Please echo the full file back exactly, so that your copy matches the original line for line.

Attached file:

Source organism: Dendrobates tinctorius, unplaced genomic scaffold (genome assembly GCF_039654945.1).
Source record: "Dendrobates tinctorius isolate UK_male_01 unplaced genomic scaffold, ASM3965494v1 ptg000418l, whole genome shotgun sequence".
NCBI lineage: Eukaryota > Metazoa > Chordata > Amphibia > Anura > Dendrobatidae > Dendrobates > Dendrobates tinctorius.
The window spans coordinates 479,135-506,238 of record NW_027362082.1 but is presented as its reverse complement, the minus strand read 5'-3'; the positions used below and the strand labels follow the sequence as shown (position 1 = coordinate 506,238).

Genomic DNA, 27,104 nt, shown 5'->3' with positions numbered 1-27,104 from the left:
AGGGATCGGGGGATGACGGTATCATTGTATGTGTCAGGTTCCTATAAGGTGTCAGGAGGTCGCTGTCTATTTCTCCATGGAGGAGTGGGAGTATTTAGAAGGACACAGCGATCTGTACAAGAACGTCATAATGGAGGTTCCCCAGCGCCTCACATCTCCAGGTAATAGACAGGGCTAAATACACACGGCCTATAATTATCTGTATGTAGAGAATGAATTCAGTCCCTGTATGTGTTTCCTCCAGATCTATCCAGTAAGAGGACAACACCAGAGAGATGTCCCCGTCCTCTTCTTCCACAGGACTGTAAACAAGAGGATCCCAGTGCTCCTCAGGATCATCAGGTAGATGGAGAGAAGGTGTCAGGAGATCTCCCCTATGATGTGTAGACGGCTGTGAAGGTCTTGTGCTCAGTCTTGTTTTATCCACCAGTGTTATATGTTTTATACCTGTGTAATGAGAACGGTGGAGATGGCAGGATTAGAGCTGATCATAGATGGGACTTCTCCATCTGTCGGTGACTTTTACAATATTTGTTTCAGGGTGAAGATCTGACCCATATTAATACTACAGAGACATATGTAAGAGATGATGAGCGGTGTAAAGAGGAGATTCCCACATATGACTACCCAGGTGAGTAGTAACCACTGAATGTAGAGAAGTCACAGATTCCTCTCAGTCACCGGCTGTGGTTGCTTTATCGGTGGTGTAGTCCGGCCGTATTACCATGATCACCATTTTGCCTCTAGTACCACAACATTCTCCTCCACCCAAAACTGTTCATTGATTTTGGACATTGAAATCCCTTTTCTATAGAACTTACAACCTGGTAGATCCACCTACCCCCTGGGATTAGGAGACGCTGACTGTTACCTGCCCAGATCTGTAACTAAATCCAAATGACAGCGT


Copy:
Source organism: Dendrobates tinctorius, unplaced genomic scaffold (genome assembly GCF_039654945.1).
Source record: "Dendrobates tinctorius isolate UK_male_01 unplaced genomic scaffold, ASM3965494v1 ptg000418l, whole genome shotgun sequence".
NCBI lineage: Eukaryota > Metazoa > Chordata > Amphibia > Anura > Dendrobatidae > Dendrobates > Dendrobates tinctorius.
The window spans coordinates 479,135-506,238 of record NW_027362082.1 but is presented as its reverse complement, the minus strand read 5'-3'; the positions used below and the strand labels follow the sequence as shown (position 1 = coordinate 506,238).

Genomic DNA, 27,104 nt, shown 5'->3' with positions numbered 1-27,104 from the left:
AGGGATCGGGGGATGACGGTATCATTGTATGTGTCAGGTTCCTATAAGGTGTCAGGAGGTCGCTGTCTATTTCTCCATGGAGGAGTGGGAGTATTTAGAAGGACACAGCGATCTGTACAAGAACGTCATAATGGAGGTTCCCCAGCGCCTCACATCTCCAGGTAATAGACAGGGCTAAATACACACGGCCTATAATTATCTGTATGTAGAGAATGAATTCAGTCCCTGTATGTGTTTCCTCCAGATCTATCCAGTAAGAGGACAACACCAGAGAGATGTCCCCGTCCTCTTCTTCCACAGGACTGTAAACAAGAGGATCCCAGTGCTCCTCAGGATCATCAGGTAGATGGAGAGAAGGTGTCAGGAGATCTCCCCTATGATGTGTAGACGGCTGTGAAGGTCTTGTGCTCAGTCTTGTTTTATCCACCAGTGTTATATGTTTTATACCTGTGTAATGAGAACGGTGGAGATGGCAGGATTAGAGCTGATCATAGATGGGACTTCTCCATCTGTCGGTGACTTTTACAATATTTGTTTCAGGGTGAAGATCTGACCCATATTAATACTACAGAGACATATGTAAGAGATGATGAGCGGTGTAAAGAGGAGATTCCCACATATGACTACCCAGGTGAGTAGTAACCACTGAATGTAGAGAAGTCACAGATTCCTCTCAGTCACCGGCTGTGGTTGCTTTATCGGTGGTGTAGTCCGGCCGTATTACCATGATCACCATTTTGCCTCTAGTACCACAACATTCTCCTCCACCCAAAACTGTTCATTGATTTTGGACATTGAAATCCCTTTTCTATAGAACTTACAACCTGGTAGATCCACCTACCCCCTGGGATTAGGAGACGCTGACTGTTACCTGCCCAGATCTGTAACTAAATCCAAATGACAGCGT